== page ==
Searching for Moroccan literature last week, I discovered Abdelfattah Kilito (born 1945, Rabat) – who writes in both French and Arabic. He is the author of books such as The Author and His Doubles: Essays on Classical Arabic Culture, The Clash of Images and Arabs and the Art of Storytelling: A Strange Familiarity. Some of the awards Kilito has won are the Great Moroccan Award (1989), the Atlas Award (1996), the French Academy Award (1996) and Sultan Al Owais Prize for Criticism and Literature Studies (2006).
New Directions (@NewDirections, @ndbooks) – mentioned before – recently published the Moroccan author’s The Tongue of Adam, a collection that grew out of a series of lectures given at the Collège de France in 1990. This volume is introduced by British mythographer Marina Warner who describes Kilito’s dominant themes as “medieval Arabic poetry, narrative and learning, interactions with European literature, the destiny of writers and the books they write, their purposes and the pleasures they offer.” She goes on to write that:
Abdelfattah Kilito has long explored books as mirrors of possible selves, speaking in possible tongues, and he has done so with generosity and warmth, reading and listening to the writings of unfamiliar others, recognizing their strangeness yet bringing them into focus, so that readers like you and me can wipe the mirror and also come face-to-face with another self.
The Tongue of Adam is a strange volume – scholarly and playful at the same time. I didn’t quite know how to classify it: literary criticism, personal reflections? Principally, it appeared to me like a wonderful conversation between Myth and History – over the subjects of Language and Paradise. Kilito reads the narratives of the Fall of Adam and Eve, the destruction of the Tower of Babel and Cain’s murder of Abel through the lenses of various exegetes and artists. Sometimes the original legend gets magnified, often it turns completely inside-out and upside-down.
There were two chapters that I liked a lot: “A Babelian Eden” and “The Oldest Poem in the World”. In the first, Kilito mentions the ethnic and linguistic diversity of the Arab Empire, where contact between cultures was an everyday reality. This led to certain positive assessments of Babel:
In the early days, multilingualism was the rule–a multilingualism that was commonly practiced and even nurtured. All languages had the same value; none had precedence; none suppressed or excluded the others. All languages were sanctified because they were taught by God. The plurality of tongues was synonymous with cohesion–diversity with unity. There was no such thing as a native tongue or a mother tongue…This harmonious multilingualism wasn’t unique to paradise. The original sin didn’t bring it to an end, or at least not right away. Adam and Eve continued to live in many tongues; the only souvenir from their time in the garden was their knowledge of languages. Expelled from paradise, they found themselves utterly destitute, shamefully naked, but preserving the habit of tongues, which their descendants would speak through centuries to come…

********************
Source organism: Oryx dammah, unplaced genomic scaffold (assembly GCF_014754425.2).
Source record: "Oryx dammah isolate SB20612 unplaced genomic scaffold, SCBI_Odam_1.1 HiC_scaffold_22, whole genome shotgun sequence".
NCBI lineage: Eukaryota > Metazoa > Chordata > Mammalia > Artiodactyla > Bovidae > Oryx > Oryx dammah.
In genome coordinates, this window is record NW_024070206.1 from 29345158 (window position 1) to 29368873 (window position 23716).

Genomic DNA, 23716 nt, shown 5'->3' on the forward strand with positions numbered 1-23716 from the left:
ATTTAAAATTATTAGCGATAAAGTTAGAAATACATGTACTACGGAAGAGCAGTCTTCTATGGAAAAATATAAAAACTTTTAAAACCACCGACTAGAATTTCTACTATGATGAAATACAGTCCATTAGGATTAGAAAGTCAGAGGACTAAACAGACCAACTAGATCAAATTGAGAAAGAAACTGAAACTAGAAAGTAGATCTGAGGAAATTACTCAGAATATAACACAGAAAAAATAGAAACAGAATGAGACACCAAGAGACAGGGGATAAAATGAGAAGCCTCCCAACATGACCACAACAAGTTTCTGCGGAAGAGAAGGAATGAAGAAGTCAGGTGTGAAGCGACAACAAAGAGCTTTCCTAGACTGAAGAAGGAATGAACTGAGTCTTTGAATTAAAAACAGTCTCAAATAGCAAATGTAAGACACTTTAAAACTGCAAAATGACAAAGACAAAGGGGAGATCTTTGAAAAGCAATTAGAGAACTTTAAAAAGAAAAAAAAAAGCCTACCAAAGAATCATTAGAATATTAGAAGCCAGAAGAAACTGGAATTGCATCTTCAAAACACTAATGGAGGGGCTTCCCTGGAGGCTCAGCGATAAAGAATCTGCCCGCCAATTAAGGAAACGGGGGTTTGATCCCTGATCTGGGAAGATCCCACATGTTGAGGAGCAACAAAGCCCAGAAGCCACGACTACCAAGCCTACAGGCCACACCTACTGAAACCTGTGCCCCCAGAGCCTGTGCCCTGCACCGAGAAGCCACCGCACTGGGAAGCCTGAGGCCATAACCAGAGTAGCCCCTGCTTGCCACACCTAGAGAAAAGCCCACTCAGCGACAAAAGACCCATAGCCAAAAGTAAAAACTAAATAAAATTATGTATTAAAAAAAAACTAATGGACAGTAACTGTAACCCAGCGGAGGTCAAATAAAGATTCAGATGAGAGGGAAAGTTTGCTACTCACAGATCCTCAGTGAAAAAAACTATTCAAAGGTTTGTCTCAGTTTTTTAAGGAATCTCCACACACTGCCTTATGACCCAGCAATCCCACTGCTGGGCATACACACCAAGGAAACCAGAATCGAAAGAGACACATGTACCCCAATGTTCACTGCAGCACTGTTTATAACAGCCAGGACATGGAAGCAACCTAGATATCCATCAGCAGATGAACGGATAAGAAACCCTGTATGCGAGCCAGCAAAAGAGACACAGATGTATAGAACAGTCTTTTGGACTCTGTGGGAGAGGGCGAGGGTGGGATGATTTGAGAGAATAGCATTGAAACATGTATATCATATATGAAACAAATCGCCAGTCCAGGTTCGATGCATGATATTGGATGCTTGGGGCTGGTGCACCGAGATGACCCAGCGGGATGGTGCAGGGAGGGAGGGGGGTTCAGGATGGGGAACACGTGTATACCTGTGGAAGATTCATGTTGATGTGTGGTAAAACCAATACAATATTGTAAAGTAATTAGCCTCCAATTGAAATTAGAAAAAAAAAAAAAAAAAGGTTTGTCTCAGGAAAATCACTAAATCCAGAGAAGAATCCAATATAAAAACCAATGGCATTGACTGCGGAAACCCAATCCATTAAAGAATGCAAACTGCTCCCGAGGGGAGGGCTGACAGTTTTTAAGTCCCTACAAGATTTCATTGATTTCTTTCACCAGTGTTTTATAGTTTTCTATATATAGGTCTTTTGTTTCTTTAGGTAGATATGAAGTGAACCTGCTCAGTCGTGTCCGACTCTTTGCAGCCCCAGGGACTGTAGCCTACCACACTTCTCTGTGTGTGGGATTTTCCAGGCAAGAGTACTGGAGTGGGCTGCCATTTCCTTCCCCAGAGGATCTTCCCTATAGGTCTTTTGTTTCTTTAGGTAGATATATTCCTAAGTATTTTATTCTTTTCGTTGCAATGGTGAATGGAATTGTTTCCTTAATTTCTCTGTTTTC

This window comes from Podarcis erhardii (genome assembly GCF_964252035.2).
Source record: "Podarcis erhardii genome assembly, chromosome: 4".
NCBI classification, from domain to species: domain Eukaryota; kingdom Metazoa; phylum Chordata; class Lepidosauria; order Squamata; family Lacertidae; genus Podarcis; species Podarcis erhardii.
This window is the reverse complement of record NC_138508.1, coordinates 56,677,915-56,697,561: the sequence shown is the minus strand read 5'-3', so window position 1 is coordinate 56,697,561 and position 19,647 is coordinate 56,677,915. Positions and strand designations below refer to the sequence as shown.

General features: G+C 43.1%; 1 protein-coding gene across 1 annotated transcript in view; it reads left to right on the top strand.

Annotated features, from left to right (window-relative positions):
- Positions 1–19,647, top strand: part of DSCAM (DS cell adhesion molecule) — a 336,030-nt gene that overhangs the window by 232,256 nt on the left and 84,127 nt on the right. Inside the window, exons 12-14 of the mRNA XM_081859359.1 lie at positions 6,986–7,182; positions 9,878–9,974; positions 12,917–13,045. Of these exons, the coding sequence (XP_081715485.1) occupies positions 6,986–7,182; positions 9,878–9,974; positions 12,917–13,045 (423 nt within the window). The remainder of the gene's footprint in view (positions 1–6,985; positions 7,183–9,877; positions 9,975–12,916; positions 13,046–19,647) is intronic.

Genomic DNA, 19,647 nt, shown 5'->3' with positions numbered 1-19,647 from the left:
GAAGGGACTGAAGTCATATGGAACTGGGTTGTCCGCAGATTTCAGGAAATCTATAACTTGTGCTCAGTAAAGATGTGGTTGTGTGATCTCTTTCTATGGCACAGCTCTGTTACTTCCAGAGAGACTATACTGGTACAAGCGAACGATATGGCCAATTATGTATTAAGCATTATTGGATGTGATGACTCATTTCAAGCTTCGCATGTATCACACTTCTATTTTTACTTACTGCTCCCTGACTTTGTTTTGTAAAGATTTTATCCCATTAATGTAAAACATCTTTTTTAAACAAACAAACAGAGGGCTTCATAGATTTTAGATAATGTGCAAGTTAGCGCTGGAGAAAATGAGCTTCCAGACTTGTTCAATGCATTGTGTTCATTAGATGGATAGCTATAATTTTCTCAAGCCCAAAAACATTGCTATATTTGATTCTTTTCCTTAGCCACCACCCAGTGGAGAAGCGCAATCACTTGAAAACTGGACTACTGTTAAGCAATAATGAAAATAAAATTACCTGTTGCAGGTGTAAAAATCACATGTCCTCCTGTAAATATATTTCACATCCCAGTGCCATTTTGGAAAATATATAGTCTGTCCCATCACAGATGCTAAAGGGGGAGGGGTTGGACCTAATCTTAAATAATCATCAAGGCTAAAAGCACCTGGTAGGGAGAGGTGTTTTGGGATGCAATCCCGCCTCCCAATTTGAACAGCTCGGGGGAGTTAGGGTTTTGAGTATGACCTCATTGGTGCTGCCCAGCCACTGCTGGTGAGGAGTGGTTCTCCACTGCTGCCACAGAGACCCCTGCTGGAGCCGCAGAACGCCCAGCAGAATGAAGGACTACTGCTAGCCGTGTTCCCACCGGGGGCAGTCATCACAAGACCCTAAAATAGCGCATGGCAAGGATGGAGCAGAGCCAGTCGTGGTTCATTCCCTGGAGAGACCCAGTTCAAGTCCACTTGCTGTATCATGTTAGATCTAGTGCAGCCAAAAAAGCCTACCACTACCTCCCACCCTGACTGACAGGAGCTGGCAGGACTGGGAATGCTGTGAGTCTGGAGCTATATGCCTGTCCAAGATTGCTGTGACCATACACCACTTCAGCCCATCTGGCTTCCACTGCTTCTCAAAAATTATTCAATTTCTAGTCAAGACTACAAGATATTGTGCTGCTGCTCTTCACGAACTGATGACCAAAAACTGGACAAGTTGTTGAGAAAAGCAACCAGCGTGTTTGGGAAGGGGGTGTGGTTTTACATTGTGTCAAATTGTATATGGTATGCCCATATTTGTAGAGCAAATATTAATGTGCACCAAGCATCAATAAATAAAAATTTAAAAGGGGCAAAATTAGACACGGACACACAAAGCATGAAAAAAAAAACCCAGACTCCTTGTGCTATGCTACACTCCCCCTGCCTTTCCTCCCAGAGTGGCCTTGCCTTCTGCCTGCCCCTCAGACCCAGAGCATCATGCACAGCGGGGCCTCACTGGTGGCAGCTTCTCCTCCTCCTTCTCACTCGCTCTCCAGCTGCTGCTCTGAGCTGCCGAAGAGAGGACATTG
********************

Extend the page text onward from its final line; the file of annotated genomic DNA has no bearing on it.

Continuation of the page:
And then slowly things began to change. From unity in the diversity of tongues came disunity in the monotony of single tongues. In the beginning, mankind lived in the same place and spoke the same languages; after dispersing, Adam’s children attached themselves to particular places and particular languages. Moving away from the original place meant moving away from multilingualism, which slowly slipped out of memory. They forgot all the languages except one. So began the era of ethnicities, of communities irremediably divided form one another–in other words, the era of mother tongues.
The other essay “The Oldest Poem in the World” discusses interpretations of the Quranic narrative of Cain and Abel. When Cain murders Abel (in India; Adam is in Mecca), the earth is weakened and made sterile by drinking the blood, it takes corruption and evil to its breast. Adam is alerted by the transformations of nature, he knows something terrible has happened, and travels to India. Upon hearing of Abel’s death, his composes an elegy. This elegy was recorded in A Gathering of the Poems of the Arabs by Abu Zayd al-Quranshi, a ninth century author. It includes the following words:
An enemy that never dies is stalking us, / A cursed thing whose death and nothing else / will let us breathe. / O Abel, now that you are dead, my heart / Suffers and bleeds for you.
Later, Eve says (according to the thirteenth century preacher and historian Sibt ibn al-Jawzi):
Weep not, for they are both dead / and nothing shall bring them back. / What good are mourners’ tears when man is shut in the tomb? / Weep for yourself and give up dreaming: / you’re no more immortal than the slain.
Eve exhorts Adam to resign himself to what must be: “the death of Abel prefigures their own.” Kilito finds the origins of poetry in the lamentations for the dead. “The original poem,” writes he, “emerges out of loss, absence, and death. Someone was there and is no longer…The primordial poetic genre, the one from which all others derive, is the elegy.” I found this a very interesting thought – but I’m not sure I can agree entirely. Within the Abrahamic tradition itself, there’s another “first poem” rising not from grief but wonder (it comes close to a poem at least) – Genesis 2:23 – The man said, “This is now bone of my bones / and flesh of my flesh; / she shall be called ‘woman,’ / for she was taken out of man.”
Anyway, for more information on Kilito, check out this piece by Marina Warner called “Story-bearers” published in March 2013 in the London Review of Books.
Featured: The Destruction of the Tower of Babel from the 12th-century Byzantine manuscript Constantine Manasses Chronicle, Wikimedia Commons, Public Domain